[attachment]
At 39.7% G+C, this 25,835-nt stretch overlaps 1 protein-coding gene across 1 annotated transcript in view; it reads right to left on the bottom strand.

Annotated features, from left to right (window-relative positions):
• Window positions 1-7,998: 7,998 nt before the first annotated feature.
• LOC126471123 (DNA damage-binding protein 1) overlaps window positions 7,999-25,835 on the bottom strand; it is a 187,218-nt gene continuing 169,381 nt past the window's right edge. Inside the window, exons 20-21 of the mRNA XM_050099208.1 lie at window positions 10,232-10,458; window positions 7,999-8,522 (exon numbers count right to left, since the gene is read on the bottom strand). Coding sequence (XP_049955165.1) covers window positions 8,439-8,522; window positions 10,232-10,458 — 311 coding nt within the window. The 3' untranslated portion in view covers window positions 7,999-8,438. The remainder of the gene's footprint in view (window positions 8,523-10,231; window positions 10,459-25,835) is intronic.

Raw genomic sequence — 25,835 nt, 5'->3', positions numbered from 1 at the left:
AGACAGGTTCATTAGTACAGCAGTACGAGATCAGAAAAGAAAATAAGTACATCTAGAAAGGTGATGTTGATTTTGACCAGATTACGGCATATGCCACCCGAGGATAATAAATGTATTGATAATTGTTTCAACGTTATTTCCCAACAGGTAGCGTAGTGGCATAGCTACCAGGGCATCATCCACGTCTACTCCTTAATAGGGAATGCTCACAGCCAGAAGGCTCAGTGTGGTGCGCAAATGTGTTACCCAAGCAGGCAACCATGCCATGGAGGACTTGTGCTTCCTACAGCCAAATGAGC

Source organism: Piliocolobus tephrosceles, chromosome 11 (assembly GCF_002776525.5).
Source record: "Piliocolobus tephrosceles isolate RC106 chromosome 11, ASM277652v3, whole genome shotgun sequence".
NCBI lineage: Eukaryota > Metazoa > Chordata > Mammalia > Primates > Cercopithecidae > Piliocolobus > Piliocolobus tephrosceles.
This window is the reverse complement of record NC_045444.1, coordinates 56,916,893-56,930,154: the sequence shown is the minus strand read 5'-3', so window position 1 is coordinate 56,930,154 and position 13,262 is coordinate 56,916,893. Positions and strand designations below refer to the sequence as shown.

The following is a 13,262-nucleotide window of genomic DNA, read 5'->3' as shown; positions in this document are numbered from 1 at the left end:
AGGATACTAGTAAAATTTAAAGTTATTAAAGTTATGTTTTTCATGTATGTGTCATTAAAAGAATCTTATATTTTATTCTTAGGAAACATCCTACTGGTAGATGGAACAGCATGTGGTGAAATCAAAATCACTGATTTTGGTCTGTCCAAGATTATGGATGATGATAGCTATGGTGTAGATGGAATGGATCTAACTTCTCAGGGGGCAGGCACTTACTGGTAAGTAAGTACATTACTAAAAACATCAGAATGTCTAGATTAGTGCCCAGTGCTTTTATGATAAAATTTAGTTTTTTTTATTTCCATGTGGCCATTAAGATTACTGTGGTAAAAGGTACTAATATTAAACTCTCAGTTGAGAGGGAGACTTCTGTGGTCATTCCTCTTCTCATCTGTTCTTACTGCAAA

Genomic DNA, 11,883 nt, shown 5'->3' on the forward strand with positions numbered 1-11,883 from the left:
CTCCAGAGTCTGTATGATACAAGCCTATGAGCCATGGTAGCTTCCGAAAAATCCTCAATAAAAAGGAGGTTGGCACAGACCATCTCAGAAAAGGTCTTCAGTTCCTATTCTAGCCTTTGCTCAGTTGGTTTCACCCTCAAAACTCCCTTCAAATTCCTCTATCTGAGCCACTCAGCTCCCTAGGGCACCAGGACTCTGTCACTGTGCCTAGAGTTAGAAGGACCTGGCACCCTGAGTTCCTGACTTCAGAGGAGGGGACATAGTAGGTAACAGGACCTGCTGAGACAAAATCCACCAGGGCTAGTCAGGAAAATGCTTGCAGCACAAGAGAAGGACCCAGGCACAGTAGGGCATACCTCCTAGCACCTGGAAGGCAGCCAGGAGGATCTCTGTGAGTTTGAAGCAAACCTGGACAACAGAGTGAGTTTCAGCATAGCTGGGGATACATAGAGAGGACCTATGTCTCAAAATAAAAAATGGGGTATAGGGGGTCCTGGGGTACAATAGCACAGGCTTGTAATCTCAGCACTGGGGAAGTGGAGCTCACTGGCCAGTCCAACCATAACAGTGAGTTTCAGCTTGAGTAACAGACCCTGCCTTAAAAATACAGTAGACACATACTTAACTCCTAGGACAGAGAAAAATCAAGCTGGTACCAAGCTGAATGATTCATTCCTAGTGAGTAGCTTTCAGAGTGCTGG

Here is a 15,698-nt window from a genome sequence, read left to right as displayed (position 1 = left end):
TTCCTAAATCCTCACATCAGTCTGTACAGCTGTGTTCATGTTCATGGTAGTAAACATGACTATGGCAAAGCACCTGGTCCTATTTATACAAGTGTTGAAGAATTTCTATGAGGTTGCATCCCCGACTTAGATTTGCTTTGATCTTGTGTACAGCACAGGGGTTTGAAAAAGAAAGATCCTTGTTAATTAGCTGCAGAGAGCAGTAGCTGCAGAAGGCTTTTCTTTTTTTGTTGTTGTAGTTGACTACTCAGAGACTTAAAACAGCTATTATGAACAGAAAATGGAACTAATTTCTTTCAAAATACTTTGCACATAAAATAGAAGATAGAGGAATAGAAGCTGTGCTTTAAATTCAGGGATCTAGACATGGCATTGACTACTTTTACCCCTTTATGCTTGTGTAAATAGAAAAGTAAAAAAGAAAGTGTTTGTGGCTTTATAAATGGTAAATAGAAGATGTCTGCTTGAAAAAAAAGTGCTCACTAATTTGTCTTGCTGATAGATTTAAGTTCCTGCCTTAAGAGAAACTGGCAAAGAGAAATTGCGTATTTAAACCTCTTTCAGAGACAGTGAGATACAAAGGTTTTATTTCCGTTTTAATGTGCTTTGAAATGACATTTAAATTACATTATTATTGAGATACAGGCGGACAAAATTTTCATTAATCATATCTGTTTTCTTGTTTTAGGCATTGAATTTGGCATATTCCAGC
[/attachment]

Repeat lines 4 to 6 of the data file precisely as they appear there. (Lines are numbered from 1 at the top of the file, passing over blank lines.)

• LOC126471123 (DNA damage-binding protein 1) overlaps window positions 7,999-25,835 on the bottom strand; it is a 187,218-nt gene continuing 169,381 nt past the window's right edge. Inside the window, exons 20-21 of the mRNA XM_050099208.1 lie at window positions 10,232-10,458; window positions 7,999-8,522 (exon numbers count right to left, since the gene is read on the bottom strand). Coding sequence (XP_049955165.1) covers window positions 8,439-8,522; window positions 10,232-10,458 — 311 coding nt within the window. The 3' untranslated portion in view covers window positions 7,999-8,438. The remainder of the gene's footprint in view (window positions 8,523-10,231; window positions 10,459-25,835) is intronic.

Raw genomic sequence — 25,835 nt, 5'->3', positions numbered from 1 at the left:
AGACAGGTTCATTAGTACAGCAGTACGAGATCAGAAAAGAAAATAAGTACATCTAGAAAGGTGATGTTGATTTTGACCAGATTACGGCATATGCCACCCGAGGATAATAAATGTATTGATAATTGTTTCAACGTTATTTCCCAACAGGTAGCGTAGTGGCATAGCTACCAGGGCATCATCCACGTCTACTCCTTAATAGGGAATGCTCACAGCCAGAAGGCTCAGTGTGGTGCGCAAATGTGTTACCCAAGCAGGCAACCATGCCATGGAGGACTTGTGCTTCCTACAGCCAAATGAGC